The rise of mPayment platforms is going to dramatically increase the number of transactions based on biometric authentication over the next few years. According to a new report from Juniper Research, transactions authenticated via biometrics will rise from a little less than 130 million this year to five billion by 2019.
While only Apple Pay and Samsung Pay currently rely on biometric authentication, and they’re only available in a few countries, they are expected to expand rapidly around the world over the next year, and Juniper’s researchers believe that “the convenience of the scanner is likely to make it a primary mechanism for transaction authentication,” as they put it in a report synopsis. Moreover, fingerprint scanners are becoming increasingly ubiquitous further down the smartphone spectrum, with mid-range devices now following the high-end smartphones’ lead in integrating them. Together with the spread of compatible NFC technology at merchant POS terminals, Juniper Research argues, that will help “to drive further adoption in the medium term.”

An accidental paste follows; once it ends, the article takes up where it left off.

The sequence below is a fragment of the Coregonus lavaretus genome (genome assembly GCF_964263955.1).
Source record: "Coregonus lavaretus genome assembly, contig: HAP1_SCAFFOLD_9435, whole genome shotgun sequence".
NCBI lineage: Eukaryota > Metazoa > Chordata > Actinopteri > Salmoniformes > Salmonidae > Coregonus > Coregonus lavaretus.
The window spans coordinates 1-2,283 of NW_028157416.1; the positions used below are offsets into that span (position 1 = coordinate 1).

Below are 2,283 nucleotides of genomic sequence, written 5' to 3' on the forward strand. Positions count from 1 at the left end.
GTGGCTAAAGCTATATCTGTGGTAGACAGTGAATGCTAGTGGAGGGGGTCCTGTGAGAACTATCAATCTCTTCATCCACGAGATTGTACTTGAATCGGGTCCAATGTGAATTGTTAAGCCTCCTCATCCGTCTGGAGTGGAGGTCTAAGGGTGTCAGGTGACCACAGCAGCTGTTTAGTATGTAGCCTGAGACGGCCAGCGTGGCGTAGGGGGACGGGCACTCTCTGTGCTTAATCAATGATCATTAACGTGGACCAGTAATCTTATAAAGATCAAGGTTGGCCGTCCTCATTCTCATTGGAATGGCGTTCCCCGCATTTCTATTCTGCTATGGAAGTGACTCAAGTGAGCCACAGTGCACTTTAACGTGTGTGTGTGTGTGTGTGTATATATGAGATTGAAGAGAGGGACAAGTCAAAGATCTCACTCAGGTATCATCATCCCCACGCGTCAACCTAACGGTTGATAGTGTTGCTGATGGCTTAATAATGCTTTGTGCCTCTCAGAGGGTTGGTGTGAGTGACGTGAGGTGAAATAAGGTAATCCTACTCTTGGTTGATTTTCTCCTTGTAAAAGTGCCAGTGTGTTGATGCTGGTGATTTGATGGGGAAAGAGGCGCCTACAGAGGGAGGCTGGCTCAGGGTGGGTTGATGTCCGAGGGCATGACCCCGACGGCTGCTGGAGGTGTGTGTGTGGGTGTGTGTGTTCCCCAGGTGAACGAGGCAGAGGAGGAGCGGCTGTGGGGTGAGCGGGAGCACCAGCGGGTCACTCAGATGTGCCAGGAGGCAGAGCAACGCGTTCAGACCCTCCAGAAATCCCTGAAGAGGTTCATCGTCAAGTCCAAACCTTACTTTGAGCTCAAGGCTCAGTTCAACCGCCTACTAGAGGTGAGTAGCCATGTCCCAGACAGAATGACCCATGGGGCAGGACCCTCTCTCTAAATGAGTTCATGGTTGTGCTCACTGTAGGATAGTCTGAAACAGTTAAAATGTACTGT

There are obstacles to beware of, though. Juniper’s researchers note that hack attacks could see biometric data “irretrievably compromised,” since it can’t be reset or changed the way a traditional PIN or password can. As such, tokenization is “becoming an increasingly attractive proposition for acquirers and processors.” Indeed, just this week Fujitsu researchers announced that they had developed a new system of encrypting biometric data that could drastically reduce the threat of interception and capture – a potentially major security tool for the whole biometric industry. Tokenization is already a major security tool with respect to user payment data – a central security component in Android Pay, which currently doesn’t require fingerprint authentication – so it certainly seems to be a valuable proposition to combine it with the biometric security already prominent and on the rise in the world of mPayments.
October 27, 2015 – by Alex Perala